Maharishi Invincibility Institute aims to develop 100 000 leaders

CN&CO’s Colin Ford and Kurt Solomon recently attended an information session at the Maharishi Invincibility Institute in Johannesburg, where they were treated to a major dose of wow by the institute’s founder and leader, social entrepreneur Taddy Blecher.

Taddy grew up in a home where education was placed above physical comfort.

“We went to the best schools and universities, but at home we slept on foam mattresses on the floor,” he said. “We had no money in the house when we were very young. And then later on, through everyone getting educated, everything changed for our family.”

Through sheer hard work and determination, Taddy’s father put himself through university, where he studied medicine, ultimately becoming a gynaecologist/obstetrician.  

“My father put over 30 people through school and university, and many of those people became super wealthy and successful all over the world. So I have seen first-hand that education really does change everything for a family.”

Taddy started his career as an actuary in the mid-nineties. In 1995 he was about to leave SA to settle in America when he was overcome with a desire to stay and do something positive for the people of his home country. Within a week, instead of being in America, he was teaching in Alexandra, an extremely impoverished township north of Johannesburg.

“I spent four and a half years in Alex,” he said. “It was actually the best time of my life! I can’t tell you how much I loved that time. My mom once cut the front-page news story out of The Star newspaper. The article pointed out that London Road, Alexandra, is the most dangerous road in the whole world. I was riding up there every single day!”

Through his work in Alex, and then in Soweto and the Joburg CBD, Taddy and his team helped more than 9 000 high school children to improve their grades.

“Many of them were getting As and Bs, and then coming out of matric only to end up on the streets because they couldn’t afford to go to university. It was soul-destroying to see these amazing young people we’d worked with not being valued by society or getting the opportunities they deserved.”

And then one day in 1999, Taddy had a brainwave: “Could we start the first free university in the country?”

That brainwave became CIDA City Campus.

“We started a ‘university’ with no money, no buildings, no textbooks, no teachers, no accreditation… absolutely nothing. We had to build everything from zero, and it was very, very hard to do.”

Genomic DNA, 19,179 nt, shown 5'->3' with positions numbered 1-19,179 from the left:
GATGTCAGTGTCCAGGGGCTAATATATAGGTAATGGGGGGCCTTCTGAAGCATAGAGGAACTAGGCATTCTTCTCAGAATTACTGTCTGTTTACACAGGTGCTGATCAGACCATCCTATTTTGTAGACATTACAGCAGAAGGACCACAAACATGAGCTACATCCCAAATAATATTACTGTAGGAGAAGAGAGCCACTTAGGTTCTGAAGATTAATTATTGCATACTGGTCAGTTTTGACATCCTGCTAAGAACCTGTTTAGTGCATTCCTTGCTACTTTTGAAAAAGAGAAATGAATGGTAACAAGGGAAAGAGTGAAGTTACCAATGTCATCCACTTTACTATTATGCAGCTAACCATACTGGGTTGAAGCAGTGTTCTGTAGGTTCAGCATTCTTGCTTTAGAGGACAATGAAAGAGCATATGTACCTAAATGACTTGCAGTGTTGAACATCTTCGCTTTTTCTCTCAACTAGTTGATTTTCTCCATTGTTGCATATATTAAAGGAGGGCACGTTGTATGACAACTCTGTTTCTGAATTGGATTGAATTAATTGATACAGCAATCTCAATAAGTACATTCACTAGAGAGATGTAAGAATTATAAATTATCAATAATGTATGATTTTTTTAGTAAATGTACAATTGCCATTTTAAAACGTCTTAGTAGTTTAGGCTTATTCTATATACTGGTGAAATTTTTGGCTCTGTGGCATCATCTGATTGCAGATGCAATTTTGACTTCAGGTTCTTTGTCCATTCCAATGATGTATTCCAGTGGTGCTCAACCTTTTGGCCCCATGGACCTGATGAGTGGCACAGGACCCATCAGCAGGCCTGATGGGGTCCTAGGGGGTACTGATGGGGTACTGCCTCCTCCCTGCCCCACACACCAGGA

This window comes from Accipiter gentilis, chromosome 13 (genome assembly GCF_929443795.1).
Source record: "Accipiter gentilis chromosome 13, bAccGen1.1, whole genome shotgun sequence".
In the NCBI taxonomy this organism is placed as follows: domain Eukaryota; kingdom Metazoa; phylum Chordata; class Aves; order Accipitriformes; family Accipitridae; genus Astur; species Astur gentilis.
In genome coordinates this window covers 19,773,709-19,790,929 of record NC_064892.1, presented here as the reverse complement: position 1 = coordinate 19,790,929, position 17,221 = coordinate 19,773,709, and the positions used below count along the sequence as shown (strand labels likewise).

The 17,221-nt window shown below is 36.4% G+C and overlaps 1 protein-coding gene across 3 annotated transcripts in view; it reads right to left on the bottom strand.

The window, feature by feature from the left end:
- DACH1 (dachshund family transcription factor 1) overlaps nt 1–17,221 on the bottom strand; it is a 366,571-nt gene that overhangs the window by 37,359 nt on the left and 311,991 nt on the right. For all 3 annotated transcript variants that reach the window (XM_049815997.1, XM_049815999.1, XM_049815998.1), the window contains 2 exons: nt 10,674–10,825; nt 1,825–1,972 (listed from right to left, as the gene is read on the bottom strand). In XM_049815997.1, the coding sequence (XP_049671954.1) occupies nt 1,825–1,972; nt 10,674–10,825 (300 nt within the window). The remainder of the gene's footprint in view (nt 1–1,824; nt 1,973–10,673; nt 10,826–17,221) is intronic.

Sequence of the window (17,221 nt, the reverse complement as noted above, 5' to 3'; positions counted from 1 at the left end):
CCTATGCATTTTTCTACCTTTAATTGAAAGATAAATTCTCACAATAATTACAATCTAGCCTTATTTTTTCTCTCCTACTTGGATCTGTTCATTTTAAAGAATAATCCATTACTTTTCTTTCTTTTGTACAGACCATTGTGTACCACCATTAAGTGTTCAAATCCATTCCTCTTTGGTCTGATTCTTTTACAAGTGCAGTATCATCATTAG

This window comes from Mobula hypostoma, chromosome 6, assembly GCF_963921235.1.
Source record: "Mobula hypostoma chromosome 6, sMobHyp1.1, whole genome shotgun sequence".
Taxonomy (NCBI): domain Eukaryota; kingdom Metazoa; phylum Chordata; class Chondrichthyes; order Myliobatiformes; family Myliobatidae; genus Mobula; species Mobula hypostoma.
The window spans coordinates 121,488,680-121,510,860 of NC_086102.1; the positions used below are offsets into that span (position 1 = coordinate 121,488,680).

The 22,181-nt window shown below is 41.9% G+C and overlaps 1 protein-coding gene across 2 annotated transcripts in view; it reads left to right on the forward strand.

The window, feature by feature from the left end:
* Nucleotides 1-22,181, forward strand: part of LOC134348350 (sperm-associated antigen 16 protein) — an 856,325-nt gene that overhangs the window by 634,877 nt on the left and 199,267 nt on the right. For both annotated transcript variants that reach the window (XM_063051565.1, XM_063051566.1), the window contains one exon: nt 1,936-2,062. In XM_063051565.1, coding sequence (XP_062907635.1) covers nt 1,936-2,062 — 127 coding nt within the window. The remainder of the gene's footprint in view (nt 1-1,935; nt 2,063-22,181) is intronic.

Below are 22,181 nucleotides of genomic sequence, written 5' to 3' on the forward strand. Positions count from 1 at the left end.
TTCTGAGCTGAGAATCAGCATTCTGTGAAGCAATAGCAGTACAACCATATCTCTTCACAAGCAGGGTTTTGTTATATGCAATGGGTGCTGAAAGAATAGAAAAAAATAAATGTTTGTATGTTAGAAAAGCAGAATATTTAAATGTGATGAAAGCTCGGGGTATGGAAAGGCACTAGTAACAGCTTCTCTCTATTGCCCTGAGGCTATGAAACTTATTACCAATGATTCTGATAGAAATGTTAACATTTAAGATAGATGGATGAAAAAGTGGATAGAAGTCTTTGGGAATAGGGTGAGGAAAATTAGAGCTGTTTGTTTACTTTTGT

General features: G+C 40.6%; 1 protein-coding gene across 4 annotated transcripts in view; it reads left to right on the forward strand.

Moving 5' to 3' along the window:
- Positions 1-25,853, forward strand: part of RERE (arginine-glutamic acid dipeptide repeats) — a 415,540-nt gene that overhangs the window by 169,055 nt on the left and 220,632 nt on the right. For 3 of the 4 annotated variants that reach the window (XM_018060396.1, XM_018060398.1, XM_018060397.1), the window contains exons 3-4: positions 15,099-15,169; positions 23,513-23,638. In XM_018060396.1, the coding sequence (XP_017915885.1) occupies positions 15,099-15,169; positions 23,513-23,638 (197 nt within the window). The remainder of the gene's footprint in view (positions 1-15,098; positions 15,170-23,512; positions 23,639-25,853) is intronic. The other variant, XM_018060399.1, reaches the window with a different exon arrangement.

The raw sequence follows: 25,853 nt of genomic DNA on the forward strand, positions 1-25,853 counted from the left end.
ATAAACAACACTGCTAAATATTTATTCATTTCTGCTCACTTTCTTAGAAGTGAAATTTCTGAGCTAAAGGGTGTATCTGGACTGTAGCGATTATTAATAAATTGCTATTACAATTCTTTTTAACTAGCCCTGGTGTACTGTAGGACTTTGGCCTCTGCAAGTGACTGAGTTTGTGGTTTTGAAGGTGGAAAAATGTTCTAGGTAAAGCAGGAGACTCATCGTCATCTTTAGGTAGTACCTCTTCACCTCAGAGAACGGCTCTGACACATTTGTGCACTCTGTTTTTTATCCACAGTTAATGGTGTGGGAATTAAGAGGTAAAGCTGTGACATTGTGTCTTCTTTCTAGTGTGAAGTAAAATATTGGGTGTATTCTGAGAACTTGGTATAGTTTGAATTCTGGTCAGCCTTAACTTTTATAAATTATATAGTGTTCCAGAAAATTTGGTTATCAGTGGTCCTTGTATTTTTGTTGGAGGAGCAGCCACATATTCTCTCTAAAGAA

But he and a small team of committed individuals did it!

In 2007, Taddy left CIDA and started the Maharishi Invincibility Institute, which offers free education to thousands of young people via 13 campuses in five countries. The institute is 70% self-funding, with students carrying out campus maintenance and running various functions for a number of companies including Nando’s, Multichoice and Imvula Securities. A lot of the institute’s funding also comes from alumni, while the rest is sponsored by the private sector.  

The Maharishi Invincibility Institute currently has more than 1 000 registered students in fields as diverse as financial markets, cyber security and consciousness studies (including transcendental meditation and yoga).

Students are provided with a holistic education in an environment that promotes academics and personal growth.

“Maharishi offers consciousness-based education with the aim of getting people into quality jobs rather than low-level, working poor jobs,” said Taddy.


The recent donation of a five-star, A-grade, 42,000-square metre building by Anglo American (pictured below) will allow the institute to add another 3 500 individuals to its student body starting in January 2024.

“The donation of Anglo’s old head office in Main Street in the city centre is a game-changer,” says Taddy (pictured above). “Eventually we hope to develop this area of downtown into an inner-city campus that includes outdoor recreation and sports facilities for the students.”

To date the institute – which has expanded to include a pre-school, a high school, and the tertiary institution – has placed more than 19 000 students in professional roles, supporting an estimated 150 000 people.

To date the institute – which has expanded to include a pre-school, a high school, 12 industry professional academies and a private college – has placed 20, 915 students in professional roles, supporting an estimated 150 000 people.

“Our goal is to develop 100 000 leaders,” said Taddy. “South Africa desperately needs young leaders in politics, economics and civil society across all areas of the economy. We need to train young people who’ve got vision, resilience and integrity, and who have the potential to become real servant leaders.”